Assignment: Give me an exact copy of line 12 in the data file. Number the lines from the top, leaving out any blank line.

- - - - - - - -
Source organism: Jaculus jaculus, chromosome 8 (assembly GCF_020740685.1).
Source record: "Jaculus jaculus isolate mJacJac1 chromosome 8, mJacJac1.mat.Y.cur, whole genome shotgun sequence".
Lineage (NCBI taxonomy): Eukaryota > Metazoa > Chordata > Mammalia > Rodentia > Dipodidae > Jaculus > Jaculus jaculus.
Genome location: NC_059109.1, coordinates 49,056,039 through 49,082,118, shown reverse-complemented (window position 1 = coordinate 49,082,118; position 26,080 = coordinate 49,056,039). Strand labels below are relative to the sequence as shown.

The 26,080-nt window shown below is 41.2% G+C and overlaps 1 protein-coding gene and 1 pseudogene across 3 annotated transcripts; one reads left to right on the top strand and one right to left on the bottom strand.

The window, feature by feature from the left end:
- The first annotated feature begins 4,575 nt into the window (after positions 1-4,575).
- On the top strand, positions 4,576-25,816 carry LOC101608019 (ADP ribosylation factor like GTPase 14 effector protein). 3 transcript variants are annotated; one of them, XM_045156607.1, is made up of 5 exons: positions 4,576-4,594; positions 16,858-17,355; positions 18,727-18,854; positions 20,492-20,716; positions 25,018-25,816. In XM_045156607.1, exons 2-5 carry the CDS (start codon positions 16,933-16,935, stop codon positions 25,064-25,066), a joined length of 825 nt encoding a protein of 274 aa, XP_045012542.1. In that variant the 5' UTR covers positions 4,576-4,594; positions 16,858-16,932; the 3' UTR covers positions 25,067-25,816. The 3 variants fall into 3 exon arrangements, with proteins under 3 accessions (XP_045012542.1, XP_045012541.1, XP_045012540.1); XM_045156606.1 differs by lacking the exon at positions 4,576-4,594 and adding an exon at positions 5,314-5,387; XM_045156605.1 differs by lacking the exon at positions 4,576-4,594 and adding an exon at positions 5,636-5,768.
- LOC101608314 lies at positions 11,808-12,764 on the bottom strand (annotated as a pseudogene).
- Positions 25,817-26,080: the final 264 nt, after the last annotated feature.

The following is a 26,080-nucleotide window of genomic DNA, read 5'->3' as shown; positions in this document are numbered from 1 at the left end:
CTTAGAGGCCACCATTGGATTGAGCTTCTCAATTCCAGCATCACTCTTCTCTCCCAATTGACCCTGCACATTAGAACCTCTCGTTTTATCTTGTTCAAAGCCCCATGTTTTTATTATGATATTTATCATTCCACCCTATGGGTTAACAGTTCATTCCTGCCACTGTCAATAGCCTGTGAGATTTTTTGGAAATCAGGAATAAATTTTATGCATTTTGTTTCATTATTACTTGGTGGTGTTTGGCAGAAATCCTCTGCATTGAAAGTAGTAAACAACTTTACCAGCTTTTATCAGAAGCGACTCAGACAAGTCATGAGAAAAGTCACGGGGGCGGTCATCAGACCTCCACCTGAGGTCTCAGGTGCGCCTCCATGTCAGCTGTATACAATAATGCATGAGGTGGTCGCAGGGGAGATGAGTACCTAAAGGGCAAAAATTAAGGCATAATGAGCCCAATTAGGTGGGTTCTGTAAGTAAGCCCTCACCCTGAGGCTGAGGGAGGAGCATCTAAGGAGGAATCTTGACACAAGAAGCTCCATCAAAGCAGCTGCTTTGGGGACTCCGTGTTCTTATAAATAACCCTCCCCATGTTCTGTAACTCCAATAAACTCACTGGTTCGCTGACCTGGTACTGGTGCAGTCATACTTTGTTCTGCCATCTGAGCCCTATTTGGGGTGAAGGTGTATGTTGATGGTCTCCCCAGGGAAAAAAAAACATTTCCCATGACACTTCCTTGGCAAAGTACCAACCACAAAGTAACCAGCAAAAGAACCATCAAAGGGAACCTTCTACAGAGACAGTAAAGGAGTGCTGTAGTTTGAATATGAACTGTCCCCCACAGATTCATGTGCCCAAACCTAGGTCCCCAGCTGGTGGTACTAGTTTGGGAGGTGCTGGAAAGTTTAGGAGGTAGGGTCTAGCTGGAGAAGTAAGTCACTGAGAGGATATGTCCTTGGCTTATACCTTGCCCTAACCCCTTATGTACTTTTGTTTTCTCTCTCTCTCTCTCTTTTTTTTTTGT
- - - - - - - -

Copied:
CTTAGAGGCCACCATTGGATTGAGCTTCTCAATTCCAGCATCACTCTTCTCTCCCAATTGACCCTGCACATTAGAACCTCTCGTTTTATCTTGTTCAAAGCCCCATGTTTTTATTATGATATTTATCATTCCACCCTATGGGTTAACAGTTCATTCCTGCCACTGTCAATAGCCTGTGAGATTTTTTGGAAATCAGGAATAAATTTTATGCATTTTGTTTCATTATTACTTGGTGGTGTTTGGCAGAAATCCTCTGCATTGAAAGTAGTAAACAACTTTACCAGCTTTTATCAGAAGCGACTCAGACAAGTCATGAGAAAAGTCACGGGGGCGGTCATCAGACCTCCACCTGAGGTCTCAGGTGCGCCTCCATGTCAGCTGTATACAATAATGCATGAGGTGGTCGCAGGGGAGATGAGTACCTAAAGGGCAAAAATTAAGGCATAATGAGCCCAATTAGGTGGGTTCTGTAAGTAAGCCCTCACCCTGAGGCTGAGGGAGGAGCATCTAAGGAGGAATCTTGACACAAGAAGCTCCATCAAAGCAGCTGCTTTGGGGACTCCGTGTTCTTATAAATAACCCTCCCCATGTTCTGTAACTCCAATAAACTCACTGGTTCGCTGACCTGGTACTGGTGCAGTCATACTTTGTTCTGCCATCTGAGCCCTATTTGGGGTGAAGGTGTATGTTGATGGTCTCCCCAGGGAAAAAAAAACATTTCCCATGACACTTCCTTGGCAAAGTACCAACCACAAAGTAACCAGCAAAAGAACCATCAAAGGGAACCTTCTACAGAGACAGTAAAGGAGTGCTGTAGTTTGAATATGAACTGTCCCCCACAGATTCATGTGCCCAAACCTAGGTCCCCAGCTGGTGGTACTAGTTTGGGAGGTGCTGGAAAGTTTAGGAGGTAGGGTCTAGCTGGAGAAGTAAGTCACTGAGAGGATATGTCCTTGGCTTATACCTTGCCCTAACCCCTTATGTACTTTTGTTTTCTCTCTCTCTCTCTCTTTTTTTTTTGT